Ah, it's that time of year again! This holiday season I've decided to share our favorite Christmas cookie recipe (from my first cookbook, Radiant Health Inner Wealth). I dedicate this post to my sweet grandma, who passed away a few years ago. I find myself missing her most this time of year. Christmas was "our thing" and we'd make these cookies every week before Christmas, usually with a fire going in the fireplace and some Christmas music on (or movies like A Charlie Brown Christmas or The Grinch Who Stole Christmas playing in the background).
I'd always spend lots of time creating great detail on the cookies, especially when it came to the snowmen, trees, and gingerbread men. Now that I have my own daughter, she does the same thing! (And insists we don't go a year without making these, because "it's our thing, mom.") Funny how we pass down traditions without really trying.
In fact, this recipe was passed down from my grandma's aunt, who had been like her mother. They used to make the cookies together too, and my great aunt was also a wonderful cook (I still remember her perfect lemon meringue pies!). So, she passed it down to my grandma, who passed it down to me (and I subsequently "veganized" it, although they taste just the same) - and now I am quite confident my daughter will pass it down to her children someday.
Aren't holiday traditions sweet?
Grandma's Sugar Cookies
Sugar Cookies (wet):
1 cup (2 sticks) vegan margarine
2 cups organic sugar
Egg replacer equivalent for 2 eggs (I use Ener-G)
1 cup nondairy sour cream (such as Tofutti)
1 teaspoon baking soda
Sugar Cookies (dry):
5 cups whole wheat pastry flour (or all-purpose flour or gluten-free all-purpose flour)
1 tablespoon baking powder
1 teaspoon EACH: sea salt and ground nutmeg
½ cup EACH: vegan margarine and nondairy milk (or more if needed)
4 cups organic powdered (confectioner’s) sugar
4 teaspoons vanilla extract
¼ teaspoon sea salt
Natural food colorings (found in health food stores), we like Color Kitchen brand
Also Handy for this Recipe:
Naturally colored sprinkles (or just regular sprinkles because it's once a year and what the hay)
Rolling pin and cookie cutters
1. To make the cookies: Cream the 1 cup of margarine in a large bowl with electric beaters. Add the sugar and beat it into the margarine until well combined.
2. Whisk the egg replacer mixture (egg replacer powder with the required amount of water) in a small bowl until fluffy, using a wire whisk or fork. The amount you will need varies by brand, so check the box for exact instructions. Add this to the sugar-margarine bowl and combine well using the electric beaters. Set the empty egg replacer bowl aside for the next step.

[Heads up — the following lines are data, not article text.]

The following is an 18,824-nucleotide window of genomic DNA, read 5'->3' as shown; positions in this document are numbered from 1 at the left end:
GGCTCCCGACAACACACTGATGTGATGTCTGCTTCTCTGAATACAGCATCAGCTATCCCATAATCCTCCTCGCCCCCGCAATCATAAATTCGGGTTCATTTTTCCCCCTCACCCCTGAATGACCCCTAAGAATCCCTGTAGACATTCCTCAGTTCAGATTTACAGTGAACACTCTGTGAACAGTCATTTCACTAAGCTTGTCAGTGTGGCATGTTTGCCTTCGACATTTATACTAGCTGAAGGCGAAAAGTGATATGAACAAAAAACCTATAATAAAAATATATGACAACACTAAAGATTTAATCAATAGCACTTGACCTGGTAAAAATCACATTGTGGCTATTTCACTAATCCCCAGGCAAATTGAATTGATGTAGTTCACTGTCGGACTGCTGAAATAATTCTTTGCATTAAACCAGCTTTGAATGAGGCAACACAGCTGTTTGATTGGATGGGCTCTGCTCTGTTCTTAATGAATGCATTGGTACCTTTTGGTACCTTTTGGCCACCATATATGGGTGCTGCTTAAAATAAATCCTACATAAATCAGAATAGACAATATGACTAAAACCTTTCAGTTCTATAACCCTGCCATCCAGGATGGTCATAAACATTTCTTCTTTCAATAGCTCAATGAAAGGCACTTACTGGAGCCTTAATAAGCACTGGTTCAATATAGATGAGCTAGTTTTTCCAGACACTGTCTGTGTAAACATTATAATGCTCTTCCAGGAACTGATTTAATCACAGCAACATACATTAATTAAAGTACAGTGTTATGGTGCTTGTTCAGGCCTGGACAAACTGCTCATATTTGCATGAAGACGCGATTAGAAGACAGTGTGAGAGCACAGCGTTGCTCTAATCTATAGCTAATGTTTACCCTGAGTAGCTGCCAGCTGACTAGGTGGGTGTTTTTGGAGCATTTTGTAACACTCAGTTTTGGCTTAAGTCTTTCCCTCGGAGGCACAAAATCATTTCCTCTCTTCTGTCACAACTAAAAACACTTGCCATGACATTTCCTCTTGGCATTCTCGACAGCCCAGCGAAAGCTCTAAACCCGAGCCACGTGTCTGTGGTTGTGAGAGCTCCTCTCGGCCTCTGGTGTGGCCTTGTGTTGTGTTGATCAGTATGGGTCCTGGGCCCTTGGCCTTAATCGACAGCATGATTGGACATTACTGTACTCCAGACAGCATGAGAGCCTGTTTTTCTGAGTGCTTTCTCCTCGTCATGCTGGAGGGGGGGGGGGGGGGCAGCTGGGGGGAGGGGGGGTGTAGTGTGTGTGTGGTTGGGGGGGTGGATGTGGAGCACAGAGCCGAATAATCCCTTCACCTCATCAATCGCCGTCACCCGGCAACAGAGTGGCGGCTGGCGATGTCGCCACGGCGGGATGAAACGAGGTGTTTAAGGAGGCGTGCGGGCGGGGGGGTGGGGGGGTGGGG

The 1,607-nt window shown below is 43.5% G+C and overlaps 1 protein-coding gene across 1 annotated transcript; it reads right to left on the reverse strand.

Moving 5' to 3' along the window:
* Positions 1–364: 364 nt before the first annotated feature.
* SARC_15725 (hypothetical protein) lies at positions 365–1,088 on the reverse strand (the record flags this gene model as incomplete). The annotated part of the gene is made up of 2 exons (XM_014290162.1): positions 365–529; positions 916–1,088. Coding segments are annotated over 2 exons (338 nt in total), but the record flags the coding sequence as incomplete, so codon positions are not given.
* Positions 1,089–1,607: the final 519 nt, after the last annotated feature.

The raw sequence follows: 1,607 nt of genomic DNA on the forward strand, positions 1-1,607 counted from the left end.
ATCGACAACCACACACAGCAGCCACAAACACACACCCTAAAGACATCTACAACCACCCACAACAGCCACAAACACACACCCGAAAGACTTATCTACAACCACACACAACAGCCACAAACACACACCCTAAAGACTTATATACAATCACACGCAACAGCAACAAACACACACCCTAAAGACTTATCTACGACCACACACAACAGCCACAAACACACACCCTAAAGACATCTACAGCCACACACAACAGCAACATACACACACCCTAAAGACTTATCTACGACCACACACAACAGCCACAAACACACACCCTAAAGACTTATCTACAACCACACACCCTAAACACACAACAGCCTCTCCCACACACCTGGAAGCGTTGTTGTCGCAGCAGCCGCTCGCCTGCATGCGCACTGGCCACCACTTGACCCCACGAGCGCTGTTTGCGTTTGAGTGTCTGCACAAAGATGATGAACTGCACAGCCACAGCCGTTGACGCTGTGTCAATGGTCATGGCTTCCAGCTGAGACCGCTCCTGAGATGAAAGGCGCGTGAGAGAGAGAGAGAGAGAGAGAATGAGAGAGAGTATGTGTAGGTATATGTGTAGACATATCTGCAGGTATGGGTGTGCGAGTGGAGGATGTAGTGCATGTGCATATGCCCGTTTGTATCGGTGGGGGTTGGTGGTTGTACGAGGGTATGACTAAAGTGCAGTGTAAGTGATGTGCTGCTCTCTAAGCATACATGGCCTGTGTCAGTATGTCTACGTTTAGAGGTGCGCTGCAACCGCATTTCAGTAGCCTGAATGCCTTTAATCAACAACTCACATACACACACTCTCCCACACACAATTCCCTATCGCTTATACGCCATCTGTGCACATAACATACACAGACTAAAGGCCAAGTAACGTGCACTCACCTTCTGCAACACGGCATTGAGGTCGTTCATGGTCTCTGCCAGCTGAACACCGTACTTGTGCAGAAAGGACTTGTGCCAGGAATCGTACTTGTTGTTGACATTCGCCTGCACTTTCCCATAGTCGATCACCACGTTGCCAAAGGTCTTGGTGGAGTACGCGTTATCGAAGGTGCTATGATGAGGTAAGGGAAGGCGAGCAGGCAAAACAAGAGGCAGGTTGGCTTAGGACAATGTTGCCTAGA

3. Using the bowl that the egg replacer was in, mix the sour cream with the baking soda. Add that to the main wet mixture and cream with the beaters until well mixed.
4. Sift or whisk the dry ingredients together. Add to the wet mixture and stir well to combine with a spoon.
5. Preheat the oven to 350° F. Knead the dough on a lightly floured surface for about a minute.
6. With a rolling pin, roll the dough out to about ¼-inch thickness, keeping it on the floured area to prevent sticking. Using your cookie cutters, make fun (and/or serious) shapes in the dough. Carefully place the cookies on an ungreased cookie sheet and bake until lightly browned, about 5-10 minutes. Remove gently and allow to cool, preferably on a cooling rack.
7. Repeat step six until all of the dough is used up, dusting the counter with more flour as needed.
8. Continue to allow all (OK, most, let's be real) of the cookies to cool. Next, with electric beaters, whip together the ½ cup margarine and 4 cups powdered sugar in a medium sized bowl. Add the remaining frosting ingredients and blend until smooth. At this point, our family’s tradition is to divide the frosting into several small bowls. We then stir a different color into each bowl, using drops of the natural food coloring. Don’t forget to keep a plain bowl so that you have some white frosting as well. Have a blast decorating your cookies!
Makes: far too many cookies (luckily, they make great gifts!); GF (w/ substitution)/Purple (according to the health guidelines in my cookbooks and programs)